For the ancient settlement south of the Danube, see Sucidava, Moesia.
Castra Sucidava

Ruins of Sucidava, modern Romania
Location within Romania
Known also as Castra of Celeiu
Abandoned 6th century
Attested by Tabula Peutingeriana
Previous fortification Dacian
Place in the Roman world
Province Dacia
Administrative unit Dacia Malvensis
Nearby water Danubius
— Stone structure —
Coordinates 43°45′52″N 24°27′33″E / 43.7644°N 24.4591°E / 43.7644; 24.4591Coordinates: 43°45′52″N 24°27′33″E / 43.7644°N 24.4591°E / 43.7644; 24.4591
Altitude c. 37 m
Place name Cartier Celei
Town Corabia
County Olt
Country  Romania
RO-LMI OT-I-s-A-08492
Site notes
Recognition National Historical Monument
Condition Ruined
Excavation dates 1900 [1]
Archaeologists Pamfil Polonic [1]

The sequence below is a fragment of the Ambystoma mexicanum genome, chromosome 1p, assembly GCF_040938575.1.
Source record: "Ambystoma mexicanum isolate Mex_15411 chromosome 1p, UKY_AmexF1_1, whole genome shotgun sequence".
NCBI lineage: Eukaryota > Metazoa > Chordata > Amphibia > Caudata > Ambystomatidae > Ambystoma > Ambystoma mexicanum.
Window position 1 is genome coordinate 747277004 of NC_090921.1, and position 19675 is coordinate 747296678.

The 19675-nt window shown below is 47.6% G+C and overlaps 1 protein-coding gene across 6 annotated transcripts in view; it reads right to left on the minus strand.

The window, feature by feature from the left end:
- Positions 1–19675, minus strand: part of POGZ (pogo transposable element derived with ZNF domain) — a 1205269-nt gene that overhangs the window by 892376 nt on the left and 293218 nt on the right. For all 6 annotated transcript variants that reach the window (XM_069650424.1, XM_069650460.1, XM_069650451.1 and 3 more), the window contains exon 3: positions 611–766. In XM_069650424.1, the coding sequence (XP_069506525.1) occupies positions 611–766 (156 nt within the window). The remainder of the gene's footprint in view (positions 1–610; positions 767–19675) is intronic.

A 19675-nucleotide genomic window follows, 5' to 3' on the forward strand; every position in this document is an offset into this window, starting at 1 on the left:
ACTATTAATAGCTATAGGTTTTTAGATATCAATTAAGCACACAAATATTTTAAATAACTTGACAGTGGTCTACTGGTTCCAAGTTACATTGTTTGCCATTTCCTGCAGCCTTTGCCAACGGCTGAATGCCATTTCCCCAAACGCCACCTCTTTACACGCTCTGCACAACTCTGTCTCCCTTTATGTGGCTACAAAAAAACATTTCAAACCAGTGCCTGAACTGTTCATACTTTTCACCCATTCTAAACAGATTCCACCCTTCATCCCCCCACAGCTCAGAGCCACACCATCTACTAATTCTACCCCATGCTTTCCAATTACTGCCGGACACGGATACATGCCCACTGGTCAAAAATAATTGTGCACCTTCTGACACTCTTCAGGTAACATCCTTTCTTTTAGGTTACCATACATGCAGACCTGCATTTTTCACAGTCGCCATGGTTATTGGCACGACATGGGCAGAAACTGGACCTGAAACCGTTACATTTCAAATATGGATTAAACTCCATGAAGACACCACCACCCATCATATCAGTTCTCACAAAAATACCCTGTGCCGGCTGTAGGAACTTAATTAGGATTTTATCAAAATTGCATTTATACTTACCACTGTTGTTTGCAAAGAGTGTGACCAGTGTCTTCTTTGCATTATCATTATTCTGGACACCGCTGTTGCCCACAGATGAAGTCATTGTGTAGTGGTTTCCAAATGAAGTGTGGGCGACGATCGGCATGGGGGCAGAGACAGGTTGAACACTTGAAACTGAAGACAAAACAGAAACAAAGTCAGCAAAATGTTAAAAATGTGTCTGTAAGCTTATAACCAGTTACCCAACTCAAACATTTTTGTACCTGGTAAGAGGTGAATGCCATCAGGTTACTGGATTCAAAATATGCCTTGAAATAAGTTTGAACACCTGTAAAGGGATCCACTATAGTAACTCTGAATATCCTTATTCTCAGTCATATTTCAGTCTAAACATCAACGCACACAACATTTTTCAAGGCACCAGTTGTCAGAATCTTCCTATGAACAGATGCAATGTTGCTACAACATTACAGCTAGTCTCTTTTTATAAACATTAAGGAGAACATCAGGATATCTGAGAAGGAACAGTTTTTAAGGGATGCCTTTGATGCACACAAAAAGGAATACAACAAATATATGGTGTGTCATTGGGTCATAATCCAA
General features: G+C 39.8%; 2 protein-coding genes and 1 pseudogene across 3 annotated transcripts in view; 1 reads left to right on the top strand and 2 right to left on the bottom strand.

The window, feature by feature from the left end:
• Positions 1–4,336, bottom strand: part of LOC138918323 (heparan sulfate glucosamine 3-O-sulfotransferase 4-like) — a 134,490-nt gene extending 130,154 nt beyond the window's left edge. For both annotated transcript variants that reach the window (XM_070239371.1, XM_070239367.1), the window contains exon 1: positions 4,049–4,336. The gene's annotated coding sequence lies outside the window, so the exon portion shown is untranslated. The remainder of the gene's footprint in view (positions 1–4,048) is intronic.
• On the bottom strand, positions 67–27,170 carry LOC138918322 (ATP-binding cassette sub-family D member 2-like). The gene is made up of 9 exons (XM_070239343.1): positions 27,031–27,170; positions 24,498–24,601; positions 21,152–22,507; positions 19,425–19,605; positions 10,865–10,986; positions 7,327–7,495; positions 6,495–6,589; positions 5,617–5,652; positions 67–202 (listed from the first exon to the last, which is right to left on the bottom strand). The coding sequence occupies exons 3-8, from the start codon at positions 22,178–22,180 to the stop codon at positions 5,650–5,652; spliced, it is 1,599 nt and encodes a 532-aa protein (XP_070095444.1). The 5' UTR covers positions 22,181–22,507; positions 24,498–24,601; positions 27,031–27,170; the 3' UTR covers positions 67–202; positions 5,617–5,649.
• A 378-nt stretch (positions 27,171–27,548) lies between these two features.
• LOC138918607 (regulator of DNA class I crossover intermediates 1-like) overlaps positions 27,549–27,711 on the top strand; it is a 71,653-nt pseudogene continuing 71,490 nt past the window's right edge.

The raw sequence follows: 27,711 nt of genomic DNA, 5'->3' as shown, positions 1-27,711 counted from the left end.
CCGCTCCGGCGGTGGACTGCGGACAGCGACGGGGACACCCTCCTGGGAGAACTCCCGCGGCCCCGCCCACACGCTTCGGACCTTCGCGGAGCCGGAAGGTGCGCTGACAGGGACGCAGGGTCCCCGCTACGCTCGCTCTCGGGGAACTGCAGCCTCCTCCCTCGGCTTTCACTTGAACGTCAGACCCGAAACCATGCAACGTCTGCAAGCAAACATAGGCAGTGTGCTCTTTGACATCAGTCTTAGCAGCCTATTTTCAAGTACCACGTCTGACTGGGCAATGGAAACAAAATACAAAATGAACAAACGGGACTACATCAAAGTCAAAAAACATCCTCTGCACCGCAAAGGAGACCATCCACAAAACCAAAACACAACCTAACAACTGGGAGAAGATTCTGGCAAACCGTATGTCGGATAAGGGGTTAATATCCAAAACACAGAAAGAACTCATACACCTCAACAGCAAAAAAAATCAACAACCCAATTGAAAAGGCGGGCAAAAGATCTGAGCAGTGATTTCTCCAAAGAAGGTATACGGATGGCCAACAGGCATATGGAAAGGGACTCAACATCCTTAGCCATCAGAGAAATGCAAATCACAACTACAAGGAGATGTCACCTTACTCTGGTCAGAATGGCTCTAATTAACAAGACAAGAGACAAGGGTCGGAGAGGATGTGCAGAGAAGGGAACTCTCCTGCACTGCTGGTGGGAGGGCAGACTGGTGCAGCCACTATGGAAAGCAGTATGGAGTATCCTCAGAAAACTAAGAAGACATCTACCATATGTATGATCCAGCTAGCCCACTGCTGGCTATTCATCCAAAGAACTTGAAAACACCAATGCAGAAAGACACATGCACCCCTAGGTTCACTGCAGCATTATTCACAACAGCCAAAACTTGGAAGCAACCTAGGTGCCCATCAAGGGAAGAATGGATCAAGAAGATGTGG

Ancient fortress of Sucidava - walls plan
Ancient settlement of Sucidava

Sucidava (Sykibid after Procopius,[2] Σucidava after Pârvan, where Σ is pronounced "sh"[3]) is a Dacian and Daco-Roman historical site, situated in Corabia, Romania, on the north bank of the Danube. The first Christian Basilica established in Romania can be found there and the foot of a Roman bridge over the Danube built by Constantine the Great to link Sucidava with Oescus (today in Bulgaria, in Moesia). There is also a secret underground fountain which flows under the walls of the town to a water spring situated outside.

From an archaeological point of view, the coins found at Sucidava show an uninterrupted series from Aurelian (270-275) to Theodosius II (408-450). The archaeological evidence show that in AD 443 or 447 the city was sacked by the Huns, and was restored under Justin I 518-527 or Justinian I 527-565. Around 600, it seems that the Roman garrison abandoned the city.[2]

See also


Additional References

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